This view of a right to resist flows from the commandment of love. Christians are commanded to love their neighbor has themselves, but prior to that commandment is the command to love God with all their heart, soul, mind, and strength (Matthew 22:35-40; Mark 12:28-34; Luke 10:27a). The love of God takes precedence over any earthly love, and so where the two loves become estranged, the Christian must choose the love of God and accept the consequences.

From Resistance to a Right of Revolution

The right of passive resistance was as far as Calvin himself would go in his direct writings, but his followers would look at the implications of listening to Christ alone and reach different conclusions. Other thinkers influenced by his theology, as well as the contract theory of law, reached conclusion the conclusion that there might be a right to revolt against magistrates who abused or neglected their responsibilities as leaders.

In the first place, Calvinism itself originated in the free states of Switzerland and spread most easily to free states. In such a situation, the idea that the citizens had duties to magistrates led easily to the reverse idea: Rulers had duties to their subjects. Secondly, within a short period of time, the notion of society being formed by a social contract between governments and their subjects became popular, as did “covenant theology,” which is a direct outgrowth of Calvinism.

The idea of a social contract has implicit within it the idea that the rulers and subjects are each bound by the contract. While Hobbes and others tried to suggest that the social contract could not be voided by subjects, this is not the most natural interpretation of a contract theory. Nearly everyone is directly or indirectly aware that contracts can be broken and if broken, contracts are either void or some kind of redress is due the injured party. The merger between covenant theology and the theory of a social contract was nearly certain to end with some kind of a right of revolution.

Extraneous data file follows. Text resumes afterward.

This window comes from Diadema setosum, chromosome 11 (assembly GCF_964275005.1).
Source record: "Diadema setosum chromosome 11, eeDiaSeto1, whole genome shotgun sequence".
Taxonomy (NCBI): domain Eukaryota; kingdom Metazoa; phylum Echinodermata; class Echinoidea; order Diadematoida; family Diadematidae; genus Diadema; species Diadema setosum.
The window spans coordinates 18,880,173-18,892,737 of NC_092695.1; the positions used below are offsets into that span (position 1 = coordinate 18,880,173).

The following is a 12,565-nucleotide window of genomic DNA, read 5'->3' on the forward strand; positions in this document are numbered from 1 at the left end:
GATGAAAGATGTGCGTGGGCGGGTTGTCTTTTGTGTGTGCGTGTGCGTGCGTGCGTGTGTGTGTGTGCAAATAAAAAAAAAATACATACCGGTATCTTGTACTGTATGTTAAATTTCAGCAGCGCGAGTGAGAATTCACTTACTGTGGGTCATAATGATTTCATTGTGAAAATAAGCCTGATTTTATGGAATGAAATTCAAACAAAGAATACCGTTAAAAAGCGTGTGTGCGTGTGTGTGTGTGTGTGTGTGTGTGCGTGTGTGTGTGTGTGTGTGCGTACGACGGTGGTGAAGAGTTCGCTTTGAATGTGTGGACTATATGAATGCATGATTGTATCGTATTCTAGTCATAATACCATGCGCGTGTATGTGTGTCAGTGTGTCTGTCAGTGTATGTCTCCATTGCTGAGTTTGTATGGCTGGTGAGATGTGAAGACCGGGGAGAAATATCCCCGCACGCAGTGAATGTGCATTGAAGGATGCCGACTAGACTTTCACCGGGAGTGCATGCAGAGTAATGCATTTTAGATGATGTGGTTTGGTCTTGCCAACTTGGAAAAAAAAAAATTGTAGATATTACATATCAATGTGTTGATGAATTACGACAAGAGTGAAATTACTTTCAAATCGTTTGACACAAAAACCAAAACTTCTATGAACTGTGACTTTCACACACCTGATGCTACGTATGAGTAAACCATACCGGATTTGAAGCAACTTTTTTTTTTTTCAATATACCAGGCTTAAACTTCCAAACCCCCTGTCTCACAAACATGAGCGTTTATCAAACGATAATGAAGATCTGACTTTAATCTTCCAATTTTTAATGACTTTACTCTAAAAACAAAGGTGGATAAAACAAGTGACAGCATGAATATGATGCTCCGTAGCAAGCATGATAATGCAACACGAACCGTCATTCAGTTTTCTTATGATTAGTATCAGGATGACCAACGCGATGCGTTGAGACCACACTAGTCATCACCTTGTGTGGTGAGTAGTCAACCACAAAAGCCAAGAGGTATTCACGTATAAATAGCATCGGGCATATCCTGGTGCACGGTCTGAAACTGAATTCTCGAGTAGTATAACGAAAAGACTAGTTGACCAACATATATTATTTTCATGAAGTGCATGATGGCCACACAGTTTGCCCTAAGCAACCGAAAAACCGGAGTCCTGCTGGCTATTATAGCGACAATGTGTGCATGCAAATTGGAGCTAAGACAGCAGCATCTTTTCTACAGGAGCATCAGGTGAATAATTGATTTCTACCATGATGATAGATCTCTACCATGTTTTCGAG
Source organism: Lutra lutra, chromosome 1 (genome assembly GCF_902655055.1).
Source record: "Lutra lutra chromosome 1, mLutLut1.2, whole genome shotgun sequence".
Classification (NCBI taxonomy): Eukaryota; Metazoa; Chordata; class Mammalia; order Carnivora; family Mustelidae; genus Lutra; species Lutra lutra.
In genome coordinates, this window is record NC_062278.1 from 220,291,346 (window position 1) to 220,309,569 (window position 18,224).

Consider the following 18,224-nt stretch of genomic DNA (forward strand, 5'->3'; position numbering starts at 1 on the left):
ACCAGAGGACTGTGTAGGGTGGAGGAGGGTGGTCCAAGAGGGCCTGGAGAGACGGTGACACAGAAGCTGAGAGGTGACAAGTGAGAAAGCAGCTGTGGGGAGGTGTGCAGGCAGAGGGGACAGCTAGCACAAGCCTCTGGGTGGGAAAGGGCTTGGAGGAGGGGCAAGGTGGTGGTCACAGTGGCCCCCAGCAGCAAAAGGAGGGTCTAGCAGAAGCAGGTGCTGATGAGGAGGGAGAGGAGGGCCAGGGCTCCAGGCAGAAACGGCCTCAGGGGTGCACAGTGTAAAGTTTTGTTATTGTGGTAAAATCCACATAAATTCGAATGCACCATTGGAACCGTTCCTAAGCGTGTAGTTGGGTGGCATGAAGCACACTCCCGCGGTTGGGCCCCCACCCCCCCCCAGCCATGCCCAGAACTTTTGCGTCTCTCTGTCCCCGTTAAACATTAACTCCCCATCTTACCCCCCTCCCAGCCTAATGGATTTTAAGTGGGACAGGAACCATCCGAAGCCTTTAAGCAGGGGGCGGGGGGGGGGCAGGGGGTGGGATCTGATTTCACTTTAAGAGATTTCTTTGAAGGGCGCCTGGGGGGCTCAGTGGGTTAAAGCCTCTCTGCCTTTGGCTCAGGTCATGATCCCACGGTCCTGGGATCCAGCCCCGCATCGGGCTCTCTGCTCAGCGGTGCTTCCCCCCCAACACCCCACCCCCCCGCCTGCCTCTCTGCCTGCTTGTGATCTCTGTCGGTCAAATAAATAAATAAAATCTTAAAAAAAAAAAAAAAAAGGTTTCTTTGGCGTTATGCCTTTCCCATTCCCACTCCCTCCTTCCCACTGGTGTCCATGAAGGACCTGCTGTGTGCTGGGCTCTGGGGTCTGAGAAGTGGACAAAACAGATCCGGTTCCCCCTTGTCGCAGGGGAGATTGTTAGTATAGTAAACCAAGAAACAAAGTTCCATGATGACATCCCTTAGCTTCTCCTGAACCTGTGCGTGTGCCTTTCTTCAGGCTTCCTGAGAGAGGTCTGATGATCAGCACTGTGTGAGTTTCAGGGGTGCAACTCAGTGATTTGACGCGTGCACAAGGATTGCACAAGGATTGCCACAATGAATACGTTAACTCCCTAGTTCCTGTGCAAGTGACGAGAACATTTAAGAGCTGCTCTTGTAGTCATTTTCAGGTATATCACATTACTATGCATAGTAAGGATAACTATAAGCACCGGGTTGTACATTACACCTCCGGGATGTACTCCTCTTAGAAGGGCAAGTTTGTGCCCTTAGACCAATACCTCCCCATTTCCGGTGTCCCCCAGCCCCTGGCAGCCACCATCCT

Thus, as Calvinism developed, it tended to include within its political ideas the notion that some revolutions were in fact necessary and permitted to Christians. It is not likely that Calvin himself would have agreed given his restraint as to such a right in the Institutes. [2] His emphasis on the Christian duty of love would have mitigated against such a result. The Christian duty to love is not dependent upon whether and to what extent the beloved is worthy.

Whatever the exact historical details, by the time of the American revolution, most Americans believed that there was a right of revolution and that King George III had violated the social contract by his policies towards the colonies. The Declaration of Independence is filled with reasons its writers believed justified the American Revolution because of the wrongs inflicted by the British king. While Calvin himself is not the direct source of this view, the development of his theology, particularly in England, laid some of the groundwork for the political view that rulers who abused their powers can be overthrown.

Copyright 2021, G. Christopher Scruggs, All Rights Reserved

[1] The Holy Roman Empire officially terminated on August 6, 1806, when the last emperor, Francis II of the House of Habsburg-Lorraine,  abdicated his throne and released his subjects from any further obligation.

[2] Almost every student of Calvin sooner or later hears a professor speak the words, “Calvin was not always as much a Calvinist as his followers.” This is often true.